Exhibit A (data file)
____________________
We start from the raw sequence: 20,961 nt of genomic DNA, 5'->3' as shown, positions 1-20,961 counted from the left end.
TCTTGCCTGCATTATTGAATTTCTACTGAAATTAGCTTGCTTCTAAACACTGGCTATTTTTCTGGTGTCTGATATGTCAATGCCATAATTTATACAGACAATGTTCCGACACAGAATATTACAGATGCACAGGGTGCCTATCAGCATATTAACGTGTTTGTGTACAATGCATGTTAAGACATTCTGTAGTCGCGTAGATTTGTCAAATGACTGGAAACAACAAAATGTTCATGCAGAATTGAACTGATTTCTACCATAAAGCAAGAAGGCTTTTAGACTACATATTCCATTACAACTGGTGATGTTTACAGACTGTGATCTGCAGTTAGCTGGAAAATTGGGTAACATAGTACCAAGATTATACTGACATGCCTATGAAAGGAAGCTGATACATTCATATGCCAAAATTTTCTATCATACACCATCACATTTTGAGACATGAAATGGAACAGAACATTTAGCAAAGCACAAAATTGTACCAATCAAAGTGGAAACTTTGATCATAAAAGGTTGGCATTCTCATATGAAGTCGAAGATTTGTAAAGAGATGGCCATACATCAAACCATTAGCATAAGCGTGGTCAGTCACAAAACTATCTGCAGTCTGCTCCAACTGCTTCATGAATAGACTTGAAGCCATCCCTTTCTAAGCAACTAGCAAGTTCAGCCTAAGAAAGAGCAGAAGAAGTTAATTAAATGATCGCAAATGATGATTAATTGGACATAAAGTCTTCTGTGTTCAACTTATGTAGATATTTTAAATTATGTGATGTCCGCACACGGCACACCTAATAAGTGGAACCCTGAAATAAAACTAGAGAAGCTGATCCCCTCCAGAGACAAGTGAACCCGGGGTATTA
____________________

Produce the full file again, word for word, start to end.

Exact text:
We start from the raw sequence: 20,961 nt of genomic DNA, 5'->3' as shown, positions 1-20,961 counted from the left end.
TCTTGCCTGCATTATTGAATTTCTACTGAAATTAGCTTGCTTCTAAACACTGGCTATTTTTCTGGTGTCTGATATGTCAATGCCATAATTTATACAGACAATGTTCCGACACAGAATATTACAGATGCACAGGGTGCCTATCAGCATATTAACGTGTTTGTGTACAATGCATGTTAAGACATTCTGTAGTCGCGTAGATTTGTCAAATGACTGGAAACAACAAAATGTTCATGCAGAATTGAACTGATTTCTACCATAAAGCAAGAAGGCTTTTAGACTACATATTCCATTACAACTGGTGATGTTTACAGACTGTGATCTGCAGTTAGCTGGAAAATTGGGTAACATAGTACCAAGATTATACTGACATGCCTATGAAAGGAAGCTGATACATTCATATGCCAAAATTTTCTATCATACACCATCACATTTTGAGACATGAAATGGAACAGAACATTTAGCAAAGCACAAAATTGTACCAATCAAAGTGGAAACTTTGATCATAAAAGGTTGGCATTCTCATATGAAGTCGAAGATTTGTAAAGAGATGGCCATACATCAAACCATTAGCATAAGCGTGGTCAGTCACAAAACTATCTGCAGTCTGCTCCAACTGCTTCATGAATAGACTTGAAGCCATCCCTTTCTAAGCAACTAGCAAGTTCAGCCTAAGAAAGAGCAGAAGAAGTTAATTAAATGATCGCAAATGATGATTAATTGGACATAAAGTCTTCTGTGTTCAACTTATGTAGATATTTTAAATTATGTGATGTCCGCACACGGCACACCTAATAAGTGGAACCCTGAAATAAAACTAGAGAAGCTGATCCCCTCCAGAGACAAGTGAACCCGGGGTATTA